On July 6, 1928, the first full-length film in history premiered, entitled Lights of New York. Namely, unlike previous films in which there were sound scenes, but also silent ones, the Lights of New York were entirely shot in sound technology. A Vitaphone system developed by Western Electric was used for this purpose. The sound was recorded on phonographic plates, and during the projection the rotation of the plates was mechanically synchronized with the film projector.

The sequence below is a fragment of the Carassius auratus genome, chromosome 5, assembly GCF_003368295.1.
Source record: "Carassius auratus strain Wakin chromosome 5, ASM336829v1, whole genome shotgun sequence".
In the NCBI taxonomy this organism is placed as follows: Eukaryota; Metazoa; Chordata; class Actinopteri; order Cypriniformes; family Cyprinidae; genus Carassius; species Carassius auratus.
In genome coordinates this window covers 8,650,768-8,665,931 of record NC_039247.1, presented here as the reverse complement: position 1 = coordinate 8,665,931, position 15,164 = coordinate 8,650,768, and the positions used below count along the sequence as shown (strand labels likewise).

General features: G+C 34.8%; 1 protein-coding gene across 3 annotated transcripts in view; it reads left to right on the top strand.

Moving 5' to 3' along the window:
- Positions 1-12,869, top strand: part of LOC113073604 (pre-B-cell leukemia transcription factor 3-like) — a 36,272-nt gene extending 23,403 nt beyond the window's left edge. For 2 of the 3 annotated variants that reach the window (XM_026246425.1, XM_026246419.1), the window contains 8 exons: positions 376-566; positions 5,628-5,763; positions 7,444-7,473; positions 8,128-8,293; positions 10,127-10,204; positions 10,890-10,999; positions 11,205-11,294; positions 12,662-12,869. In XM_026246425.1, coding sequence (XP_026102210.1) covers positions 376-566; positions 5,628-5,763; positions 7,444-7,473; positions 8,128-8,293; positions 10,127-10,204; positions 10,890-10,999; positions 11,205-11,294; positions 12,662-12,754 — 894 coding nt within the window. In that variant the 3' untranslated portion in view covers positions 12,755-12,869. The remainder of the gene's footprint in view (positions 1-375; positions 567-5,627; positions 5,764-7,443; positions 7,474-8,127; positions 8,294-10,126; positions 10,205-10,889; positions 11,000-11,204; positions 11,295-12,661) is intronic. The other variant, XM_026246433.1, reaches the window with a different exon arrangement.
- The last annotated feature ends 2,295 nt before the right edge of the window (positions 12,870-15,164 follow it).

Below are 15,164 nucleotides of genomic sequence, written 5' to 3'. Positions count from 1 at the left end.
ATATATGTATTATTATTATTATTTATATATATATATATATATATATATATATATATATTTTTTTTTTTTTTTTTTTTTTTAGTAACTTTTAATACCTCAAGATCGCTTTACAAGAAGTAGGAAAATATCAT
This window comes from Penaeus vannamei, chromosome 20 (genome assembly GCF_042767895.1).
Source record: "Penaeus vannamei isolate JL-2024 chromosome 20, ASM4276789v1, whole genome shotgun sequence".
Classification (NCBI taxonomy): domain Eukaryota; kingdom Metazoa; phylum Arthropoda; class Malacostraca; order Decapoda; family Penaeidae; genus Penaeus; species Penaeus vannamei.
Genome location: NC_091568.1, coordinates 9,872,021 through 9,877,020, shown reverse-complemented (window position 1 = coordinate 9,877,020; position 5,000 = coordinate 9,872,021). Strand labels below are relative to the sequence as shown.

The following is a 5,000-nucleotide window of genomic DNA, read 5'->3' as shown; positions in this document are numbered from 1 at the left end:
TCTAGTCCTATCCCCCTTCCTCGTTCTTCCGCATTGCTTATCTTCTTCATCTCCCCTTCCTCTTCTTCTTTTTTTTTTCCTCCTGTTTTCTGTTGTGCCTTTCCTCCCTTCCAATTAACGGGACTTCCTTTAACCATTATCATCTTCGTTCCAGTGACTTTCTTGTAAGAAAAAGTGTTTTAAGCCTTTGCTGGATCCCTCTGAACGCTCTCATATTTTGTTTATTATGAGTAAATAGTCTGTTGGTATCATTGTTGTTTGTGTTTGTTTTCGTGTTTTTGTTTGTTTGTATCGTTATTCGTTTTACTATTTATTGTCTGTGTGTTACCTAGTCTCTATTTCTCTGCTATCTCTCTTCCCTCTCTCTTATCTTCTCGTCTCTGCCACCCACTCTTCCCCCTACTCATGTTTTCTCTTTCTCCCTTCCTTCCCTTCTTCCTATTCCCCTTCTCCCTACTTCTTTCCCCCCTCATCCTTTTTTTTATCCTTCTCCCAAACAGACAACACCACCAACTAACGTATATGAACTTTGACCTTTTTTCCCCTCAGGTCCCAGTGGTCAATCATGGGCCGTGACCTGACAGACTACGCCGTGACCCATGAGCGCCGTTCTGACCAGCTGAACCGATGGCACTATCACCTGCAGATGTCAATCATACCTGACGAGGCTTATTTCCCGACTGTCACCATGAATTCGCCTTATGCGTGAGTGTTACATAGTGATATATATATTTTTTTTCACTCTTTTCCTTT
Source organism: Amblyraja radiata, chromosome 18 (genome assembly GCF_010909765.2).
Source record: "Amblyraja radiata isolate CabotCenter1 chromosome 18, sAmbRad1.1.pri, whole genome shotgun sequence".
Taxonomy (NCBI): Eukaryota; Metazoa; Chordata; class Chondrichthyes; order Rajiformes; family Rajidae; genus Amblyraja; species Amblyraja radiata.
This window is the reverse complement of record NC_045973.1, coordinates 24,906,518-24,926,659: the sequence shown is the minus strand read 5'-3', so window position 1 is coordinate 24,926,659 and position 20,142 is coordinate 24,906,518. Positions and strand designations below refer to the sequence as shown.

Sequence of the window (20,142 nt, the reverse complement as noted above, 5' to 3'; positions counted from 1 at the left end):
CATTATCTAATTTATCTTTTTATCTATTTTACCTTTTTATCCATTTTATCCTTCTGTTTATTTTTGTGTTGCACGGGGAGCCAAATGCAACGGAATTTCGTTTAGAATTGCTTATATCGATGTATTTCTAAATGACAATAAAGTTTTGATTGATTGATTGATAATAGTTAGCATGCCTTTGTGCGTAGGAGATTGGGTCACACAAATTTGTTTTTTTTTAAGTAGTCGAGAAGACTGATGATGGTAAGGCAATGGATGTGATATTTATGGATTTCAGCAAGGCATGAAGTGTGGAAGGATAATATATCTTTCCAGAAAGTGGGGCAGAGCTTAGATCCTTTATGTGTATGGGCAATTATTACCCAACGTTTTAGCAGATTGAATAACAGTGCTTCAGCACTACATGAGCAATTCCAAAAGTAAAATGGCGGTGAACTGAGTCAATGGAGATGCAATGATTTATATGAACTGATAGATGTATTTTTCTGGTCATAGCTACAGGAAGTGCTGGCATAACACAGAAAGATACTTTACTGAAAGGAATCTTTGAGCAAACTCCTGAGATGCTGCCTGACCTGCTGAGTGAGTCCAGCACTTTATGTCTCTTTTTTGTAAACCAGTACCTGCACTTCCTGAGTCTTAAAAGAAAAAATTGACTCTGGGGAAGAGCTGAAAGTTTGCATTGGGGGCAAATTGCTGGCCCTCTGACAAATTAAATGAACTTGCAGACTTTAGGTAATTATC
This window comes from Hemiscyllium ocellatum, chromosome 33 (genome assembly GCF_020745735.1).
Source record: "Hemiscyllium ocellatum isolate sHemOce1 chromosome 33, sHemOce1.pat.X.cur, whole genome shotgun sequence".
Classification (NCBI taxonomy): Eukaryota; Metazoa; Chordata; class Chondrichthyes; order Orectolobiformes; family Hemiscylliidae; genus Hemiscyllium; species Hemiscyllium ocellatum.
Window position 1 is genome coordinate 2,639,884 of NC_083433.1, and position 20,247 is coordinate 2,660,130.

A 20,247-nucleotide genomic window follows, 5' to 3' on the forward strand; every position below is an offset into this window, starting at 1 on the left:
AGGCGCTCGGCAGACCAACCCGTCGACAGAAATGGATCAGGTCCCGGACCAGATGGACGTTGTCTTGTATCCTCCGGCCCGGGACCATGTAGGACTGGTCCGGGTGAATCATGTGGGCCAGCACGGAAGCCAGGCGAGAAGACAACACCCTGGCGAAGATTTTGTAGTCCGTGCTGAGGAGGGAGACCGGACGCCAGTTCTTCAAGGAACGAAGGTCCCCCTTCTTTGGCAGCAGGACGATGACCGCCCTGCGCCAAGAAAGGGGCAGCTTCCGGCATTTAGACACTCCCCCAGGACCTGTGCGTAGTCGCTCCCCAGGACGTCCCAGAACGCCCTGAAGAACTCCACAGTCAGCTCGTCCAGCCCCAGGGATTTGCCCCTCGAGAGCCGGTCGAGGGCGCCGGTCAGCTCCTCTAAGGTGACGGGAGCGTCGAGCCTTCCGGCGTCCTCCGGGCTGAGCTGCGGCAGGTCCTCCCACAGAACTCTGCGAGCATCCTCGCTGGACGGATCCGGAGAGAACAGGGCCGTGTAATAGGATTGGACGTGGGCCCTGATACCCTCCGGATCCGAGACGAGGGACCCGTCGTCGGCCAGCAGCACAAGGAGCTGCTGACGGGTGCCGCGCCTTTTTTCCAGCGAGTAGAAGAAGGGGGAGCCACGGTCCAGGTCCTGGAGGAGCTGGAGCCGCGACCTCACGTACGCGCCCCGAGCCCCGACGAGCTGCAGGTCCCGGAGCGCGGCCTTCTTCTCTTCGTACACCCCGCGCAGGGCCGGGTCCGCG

The lights of New York were made under the auspices of Warner Bros., which was at the forefront of sound technology. The production of the film cost $ 23,000, and the earnings were over $ 1,000,000, which was a huge success. Due to the popularity of sound technology, other companies soon had to follow Warner Bros. so as early as the end of the following year (1929) Hollywood produced practically exclusively sound films.